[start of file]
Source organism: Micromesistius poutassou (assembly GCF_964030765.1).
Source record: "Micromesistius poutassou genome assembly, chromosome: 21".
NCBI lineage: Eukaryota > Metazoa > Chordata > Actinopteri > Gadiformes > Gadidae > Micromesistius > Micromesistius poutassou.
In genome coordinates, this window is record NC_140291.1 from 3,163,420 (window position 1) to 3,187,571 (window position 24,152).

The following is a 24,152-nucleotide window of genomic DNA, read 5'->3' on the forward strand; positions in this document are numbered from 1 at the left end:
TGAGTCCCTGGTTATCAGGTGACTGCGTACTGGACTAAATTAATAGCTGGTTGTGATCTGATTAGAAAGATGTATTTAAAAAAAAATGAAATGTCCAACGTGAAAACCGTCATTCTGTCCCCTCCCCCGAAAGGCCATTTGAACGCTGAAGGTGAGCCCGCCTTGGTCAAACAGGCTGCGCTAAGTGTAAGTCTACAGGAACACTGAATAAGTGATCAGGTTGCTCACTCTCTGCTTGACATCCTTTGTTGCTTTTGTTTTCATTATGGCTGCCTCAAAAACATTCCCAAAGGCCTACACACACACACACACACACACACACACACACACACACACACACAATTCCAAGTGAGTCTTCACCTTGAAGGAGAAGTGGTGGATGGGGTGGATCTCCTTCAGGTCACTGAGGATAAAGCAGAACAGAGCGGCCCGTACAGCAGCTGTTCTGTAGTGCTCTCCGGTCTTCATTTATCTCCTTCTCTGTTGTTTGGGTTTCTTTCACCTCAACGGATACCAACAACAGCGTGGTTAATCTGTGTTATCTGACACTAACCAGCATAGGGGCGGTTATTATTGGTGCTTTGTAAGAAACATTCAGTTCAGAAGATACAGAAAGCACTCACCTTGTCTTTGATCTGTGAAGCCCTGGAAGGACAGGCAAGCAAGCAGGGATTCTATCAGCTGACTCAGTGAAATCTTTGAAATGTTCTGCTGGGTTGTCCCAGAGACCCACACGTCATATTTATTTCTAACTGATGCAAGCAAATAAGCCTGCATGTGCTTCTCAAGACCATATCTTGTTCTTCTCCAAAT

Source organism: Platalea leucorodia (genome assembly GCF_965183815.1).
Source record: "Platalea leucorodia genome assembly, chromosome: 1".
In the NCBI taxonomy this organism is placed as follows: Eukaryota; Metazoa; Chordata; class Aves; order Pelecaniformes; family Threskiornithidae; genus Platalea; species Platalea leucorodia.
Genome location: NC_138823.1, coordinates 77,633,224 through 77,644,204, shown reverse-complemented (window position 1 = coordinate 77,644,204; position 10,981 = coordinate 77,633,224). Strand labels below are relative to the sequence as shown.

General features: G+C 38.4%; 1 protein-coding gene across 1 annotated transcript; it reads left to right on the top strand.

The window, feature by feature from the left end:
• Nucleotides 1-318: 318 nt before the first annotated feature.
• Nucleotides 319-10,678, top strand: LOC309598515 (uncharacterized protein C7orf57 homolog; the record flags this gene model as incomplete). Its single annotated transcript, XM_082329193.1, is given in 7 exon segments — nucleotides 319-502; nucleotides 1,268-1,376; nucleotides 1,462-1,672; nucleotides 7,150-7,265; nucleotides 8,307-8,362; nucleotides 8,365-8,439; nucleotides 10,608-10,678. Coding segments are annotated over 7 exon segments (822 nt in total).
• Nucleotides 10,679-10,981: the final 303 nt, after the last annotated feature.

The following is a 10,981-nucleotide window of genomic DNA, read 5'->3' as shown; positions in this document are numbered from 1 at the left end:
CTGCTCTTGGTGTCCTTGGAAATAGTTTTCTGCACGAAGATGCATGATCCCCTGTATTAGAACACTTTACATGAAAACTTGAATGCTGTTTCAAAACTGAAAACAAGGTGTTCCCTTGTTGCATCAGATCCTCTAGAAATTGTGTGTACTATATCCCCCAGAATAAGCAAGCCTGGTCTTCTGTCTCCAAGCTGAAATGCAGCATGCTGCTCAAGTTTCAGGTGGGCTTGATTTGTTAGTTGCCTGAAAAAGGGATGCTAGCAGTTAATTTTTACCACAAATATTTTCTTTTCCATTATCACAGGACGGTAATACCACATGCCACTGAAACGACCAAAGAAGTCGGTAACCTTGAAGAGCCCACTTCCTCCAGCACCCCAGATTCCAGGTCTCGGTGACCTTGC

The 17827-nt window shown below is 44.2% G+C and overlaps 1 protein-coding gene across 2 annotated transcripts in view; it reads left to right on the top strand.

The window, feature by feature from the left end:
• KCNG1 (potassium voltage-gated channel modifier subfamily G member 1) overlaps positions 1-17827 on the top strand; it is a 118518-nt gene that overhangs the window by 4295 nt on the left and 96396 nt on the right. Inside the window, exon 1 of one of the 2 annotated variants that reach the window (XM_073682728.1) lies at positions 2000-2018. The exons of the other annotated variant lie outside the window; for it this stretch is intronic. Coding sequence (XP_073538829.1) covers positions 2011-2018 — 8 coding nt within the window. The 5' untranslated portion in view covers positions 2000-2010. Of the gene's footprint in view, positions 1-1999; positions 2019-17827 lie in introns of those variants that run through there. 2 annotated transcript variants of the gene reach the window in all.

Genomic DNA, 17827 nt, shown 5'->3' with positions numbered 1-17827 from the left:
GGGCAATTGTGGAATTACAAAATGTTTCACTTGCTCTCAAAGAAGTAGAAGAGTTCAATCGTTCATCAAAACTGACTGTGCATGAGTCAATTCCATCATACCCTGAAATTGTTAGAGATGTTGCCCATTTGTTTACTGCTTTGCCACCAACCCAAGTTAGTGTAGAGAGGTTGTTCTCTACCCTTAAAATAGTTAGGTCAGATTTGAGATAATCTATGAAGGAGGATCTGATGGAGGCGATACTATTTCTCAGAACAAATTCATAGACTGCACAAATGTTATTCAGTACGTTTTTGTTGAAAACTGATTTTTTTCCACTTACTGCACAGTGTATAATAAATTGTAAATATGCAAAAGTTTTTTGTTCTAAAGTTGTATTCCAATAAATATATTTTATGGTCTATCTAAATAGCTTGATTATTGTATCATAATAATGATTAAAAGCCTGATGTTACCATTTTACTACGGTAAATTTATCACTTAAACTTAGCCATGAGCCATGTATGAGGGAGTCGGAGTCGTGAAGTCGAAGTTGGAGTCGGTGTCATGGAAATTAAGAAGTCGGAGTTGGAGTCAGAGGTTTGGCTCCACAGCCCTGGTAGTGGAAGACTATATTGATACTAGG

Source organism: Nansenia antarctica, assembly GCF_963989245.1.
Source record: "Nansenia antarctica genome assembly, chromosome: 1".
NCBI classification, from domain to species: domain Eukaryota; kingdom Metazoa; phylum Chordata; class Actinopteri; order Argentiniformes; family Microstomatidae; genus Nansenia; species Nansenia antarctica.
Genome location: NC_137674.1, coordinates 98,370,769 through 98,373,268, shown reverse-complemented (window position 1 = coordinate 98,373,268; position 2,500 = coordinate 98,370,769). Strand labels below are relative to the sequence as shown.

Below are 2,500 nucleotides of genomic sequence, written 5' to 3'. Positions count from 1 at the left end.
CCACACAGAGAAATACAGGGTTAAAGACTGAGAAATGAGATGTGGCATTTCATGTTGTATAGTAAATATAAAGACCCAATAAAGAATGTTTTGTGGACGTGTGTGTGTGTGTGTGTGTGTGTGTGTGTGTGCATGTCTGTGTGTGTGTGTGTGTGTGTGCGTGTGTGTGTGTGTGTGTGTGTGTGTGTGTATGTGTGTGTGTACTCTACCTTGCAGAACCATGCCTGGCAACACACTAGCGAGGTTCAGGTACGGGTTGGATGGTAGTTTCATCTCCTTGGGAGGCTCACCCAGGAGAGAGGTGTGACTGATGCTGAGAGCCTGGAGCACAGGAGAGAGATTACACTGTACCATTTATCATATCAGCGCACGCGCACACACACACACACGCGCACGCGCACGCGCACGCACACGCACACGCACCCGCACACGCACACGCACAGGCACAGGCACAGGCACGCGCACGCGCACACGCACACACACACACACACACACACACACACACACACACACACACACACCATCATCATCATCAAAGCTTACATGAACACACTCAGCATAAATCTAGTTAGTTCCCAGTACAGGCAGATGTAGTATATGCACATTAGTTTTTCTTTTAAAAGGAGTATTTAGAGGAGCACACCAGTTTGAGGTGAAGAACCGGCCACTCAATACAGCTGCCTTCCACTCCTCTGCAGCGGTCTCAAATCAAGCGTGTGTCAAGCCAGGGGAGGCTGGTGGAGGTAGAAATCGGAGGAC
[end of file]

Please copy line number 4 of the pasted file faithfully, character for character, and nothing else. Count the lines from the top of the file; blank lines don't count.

In genome coordinates, this window is record NC_140291.1 from 3,163,420 (window position 1) to 3,187,571 (window position 24,152).